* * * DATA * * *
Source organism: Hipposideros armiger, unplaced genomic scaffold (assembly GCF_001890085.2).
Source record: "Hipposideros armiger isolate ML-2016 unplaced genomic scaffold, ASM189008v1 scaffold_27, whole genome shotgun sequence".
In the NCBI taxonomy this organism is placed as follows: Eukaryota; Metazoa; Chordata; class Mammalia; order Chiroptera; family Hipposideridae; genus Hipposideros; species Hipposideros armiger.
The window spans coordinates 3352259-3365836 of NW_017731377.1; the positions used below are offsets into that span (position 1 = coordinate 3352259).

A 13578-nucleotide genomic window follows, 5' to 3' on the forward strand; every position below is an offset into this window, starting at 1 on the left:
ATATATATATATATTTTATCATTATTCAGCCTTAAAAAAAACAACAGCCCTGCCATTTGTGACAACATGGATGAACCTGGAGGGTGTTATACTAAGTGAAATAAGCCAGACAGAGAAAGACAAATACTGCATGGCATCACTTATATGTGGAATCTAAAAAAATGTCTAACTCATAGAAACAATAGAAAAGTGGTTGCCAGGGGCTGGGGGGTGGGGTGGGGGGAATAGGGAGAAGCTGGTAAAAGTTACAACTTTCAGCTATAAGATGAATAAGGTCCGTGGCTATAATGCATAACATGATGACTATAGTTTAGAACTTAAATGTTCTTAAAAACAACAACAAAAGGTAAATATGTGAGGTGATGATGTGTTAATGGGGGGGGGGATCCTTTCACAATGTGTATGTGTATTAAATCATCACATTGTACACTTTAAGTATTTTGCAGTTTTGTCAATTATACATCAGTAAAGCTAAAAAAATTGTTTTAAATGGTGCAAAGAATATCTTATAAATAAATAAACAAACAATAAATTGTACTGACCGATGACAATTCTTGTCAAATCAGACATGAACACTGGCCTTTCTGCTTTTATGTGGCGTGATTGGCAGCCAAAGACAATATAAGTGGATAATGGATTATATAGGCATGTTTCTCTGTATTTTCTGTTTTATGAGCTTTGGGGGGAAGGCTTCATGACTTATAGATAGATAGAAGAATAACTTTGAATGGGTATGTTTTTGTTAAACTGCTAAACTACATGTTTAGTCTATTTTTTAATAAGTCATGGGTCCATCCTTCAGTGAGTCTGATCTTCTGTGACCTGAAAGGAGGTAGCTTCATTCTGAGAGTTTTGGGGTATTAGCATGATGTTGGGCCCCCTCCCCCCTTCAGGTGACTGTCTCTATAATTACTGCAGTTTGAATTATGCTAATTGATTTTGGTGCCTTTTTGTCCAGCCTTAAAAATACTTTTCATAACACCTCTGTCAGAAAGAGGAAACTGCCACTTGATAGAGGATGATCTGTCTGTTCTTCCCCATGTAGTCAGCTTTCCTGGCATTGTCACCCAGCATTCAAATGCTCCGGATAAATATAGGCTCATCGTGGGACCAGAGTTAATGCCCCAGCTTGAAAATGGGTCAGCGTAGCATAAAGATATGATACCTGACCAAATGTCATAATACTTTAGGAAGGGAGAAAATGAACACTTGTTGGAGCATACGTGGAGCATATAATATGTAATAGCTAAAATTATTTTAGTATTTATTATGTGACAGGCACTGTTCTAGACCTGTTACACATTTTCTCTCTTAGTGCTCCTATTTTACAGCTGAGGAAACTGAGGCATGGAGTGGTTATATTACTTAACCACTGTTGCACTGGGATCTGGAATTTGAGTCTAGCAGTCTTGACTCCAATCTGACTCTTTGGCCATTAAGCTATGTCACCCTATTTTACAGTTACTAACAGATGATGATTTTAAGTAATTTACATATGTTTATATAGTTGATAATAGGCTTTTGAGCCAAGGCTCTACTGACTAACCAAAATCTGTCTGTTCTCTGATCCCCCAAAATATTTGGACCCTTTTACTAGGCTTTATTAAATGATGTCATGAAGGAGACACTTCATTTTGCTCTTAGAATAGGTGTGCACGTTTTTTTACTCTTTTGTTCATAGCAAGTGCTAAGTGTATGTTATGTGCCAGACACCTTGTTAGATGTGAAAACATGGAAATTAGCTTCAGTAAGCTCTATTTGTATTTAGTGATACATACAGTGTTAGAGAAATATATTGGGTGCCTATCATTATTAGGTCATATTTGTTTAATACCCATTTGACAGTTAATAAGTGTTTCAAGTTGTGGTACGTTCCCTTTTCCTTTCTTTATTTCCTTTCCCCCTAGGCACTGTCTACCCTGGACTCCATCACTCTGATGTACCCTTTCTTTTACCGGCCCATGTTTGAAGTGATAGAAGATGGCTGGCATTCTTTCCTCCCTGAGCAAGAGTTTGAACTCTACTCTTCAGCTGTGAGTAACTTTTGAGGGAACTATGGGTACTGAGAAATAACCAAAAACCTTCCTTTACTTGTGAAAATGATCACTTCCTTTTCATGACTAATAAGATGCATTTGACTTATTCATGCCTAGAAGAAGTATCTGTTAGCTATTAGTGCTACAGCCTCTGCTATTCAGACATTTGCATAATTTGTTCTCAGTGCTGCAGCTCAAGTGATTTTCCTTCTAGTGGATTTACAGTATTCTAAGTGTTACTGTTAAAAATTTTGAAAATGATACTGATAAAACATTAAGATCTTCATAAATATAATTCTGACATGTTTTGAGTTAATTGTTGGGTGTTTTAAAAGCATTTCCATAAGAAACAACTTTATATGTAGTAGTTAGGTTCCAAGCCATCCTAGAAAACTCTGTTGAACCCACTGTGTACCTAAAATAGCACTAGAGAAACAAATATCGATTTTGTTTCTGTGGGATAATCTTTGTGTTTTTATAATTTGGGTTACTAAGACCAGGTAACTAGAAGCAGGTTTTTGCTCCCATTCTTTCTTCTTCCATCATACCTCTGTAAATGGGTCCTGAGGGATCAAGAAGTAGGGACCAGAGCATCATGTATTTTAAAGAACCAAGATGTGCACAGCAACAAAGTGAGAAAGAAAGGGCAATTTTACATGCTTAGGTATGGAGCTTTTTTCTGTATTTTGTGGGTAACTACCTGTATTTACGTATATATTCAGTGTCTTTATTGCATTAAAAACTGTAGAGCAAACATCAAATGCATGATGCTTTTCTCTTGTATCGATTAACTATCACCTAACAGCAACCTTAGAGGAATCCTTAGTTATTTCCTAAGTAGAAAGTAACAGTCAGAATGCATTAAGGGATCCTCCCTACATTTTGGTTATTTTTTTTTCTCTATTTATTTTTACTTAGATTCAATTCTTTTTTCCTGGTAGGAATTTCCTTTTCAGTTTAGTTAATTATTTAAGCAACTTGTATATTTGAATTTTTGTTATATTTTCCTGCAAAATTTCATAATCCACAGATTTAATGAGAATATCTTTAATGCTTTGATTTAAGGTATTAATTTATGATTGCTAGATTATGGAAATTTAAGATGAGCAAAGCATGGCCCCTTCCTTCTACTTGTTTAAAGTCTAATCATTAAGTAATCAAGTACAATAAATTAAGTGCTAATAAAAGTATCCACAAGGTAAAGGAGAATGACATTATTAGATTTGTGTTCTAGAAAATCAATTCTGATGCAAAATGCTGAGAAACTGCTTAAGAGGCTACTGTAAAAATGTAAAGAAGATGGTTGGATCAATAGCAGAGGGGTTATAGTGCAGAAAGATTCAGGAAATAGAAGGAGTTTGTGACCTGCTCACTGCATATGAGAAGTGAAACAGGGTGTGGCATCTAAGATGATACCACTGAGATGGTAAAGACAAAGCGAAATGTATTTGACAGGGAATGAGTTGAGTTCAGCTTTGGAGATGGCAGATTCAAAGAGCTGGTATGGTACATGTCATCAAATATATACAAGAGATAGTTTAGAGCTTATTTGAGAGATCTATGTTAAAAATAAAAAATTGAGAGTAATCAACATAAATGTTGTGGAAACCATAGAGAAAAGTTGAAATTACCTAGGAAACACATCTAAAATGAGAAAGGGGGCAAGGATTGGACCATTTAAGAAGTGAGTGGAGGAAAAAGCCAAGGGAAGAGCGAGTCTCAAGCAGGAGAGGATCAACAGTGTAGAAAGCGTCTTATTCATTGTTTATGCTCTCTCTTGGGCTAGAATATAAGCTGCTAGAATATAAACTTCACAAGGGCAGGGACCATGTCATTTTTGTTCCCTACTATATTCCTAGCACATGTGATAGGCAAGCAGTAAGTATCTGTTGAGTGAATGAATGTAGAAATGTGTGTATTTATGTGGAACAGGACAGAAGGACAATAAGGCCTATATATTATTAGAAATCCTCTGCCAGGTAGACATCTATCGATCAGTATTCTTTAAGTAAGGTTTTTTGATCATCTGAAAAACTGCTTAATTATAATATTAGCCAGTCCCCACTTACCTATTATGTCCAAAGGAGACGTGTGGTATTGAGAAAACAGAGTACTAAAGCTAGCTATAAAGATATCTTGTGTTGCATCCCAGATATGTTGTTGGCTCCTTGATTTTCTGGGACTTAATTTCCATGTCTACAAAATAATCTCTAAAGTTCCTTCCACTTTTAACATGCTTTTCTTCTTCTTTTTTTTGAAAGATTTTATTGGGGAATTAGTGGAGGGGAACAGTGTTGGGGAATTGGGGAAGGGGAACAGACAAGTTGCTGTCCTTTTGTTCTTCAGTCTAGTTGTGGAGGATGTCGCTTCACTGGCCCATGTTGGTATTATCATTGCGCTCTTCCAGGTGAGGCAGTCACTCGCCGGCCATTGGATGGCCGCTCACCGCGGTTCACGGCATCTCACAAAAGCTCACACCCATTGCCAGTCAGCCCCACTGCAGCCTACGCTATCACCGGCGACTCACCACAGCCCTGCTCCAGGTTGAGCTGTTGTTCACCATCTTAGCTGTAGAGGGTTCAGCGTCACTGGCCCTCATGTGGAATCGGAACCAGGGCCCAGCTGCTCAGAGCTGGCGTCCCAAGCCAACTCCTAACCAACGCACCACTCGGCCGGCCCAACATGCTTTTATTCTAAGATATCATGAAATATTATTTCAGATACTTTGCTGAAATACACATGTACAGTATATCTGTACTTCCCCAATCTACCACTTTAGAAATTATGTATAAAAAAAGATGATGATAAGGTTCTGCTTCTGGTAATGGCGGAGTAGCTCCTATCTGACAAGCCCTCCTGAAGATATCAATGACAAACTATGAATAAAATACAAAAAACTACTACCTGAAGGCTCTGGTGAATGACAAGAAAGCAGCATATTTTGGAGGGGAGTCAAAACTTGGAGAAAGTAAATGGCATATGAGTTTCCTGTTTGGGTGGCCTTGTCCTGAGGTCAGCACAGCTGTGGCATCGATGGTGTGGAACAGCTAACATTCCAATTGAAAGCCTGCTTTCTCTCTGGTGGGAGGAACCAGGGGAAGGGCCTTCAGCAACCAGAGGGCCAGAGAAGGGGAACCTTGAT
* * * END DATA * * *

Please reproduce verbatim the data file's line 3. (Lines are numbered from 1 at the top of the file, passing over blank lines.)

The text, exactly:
In the NCBI taxonomy this organism is placed as follows: Eukaryota; Metazoa; Chordata; class Mammalia; order Chiroptera; family Hipposideridae; genus Hipposideros; species Hipposideros armiger.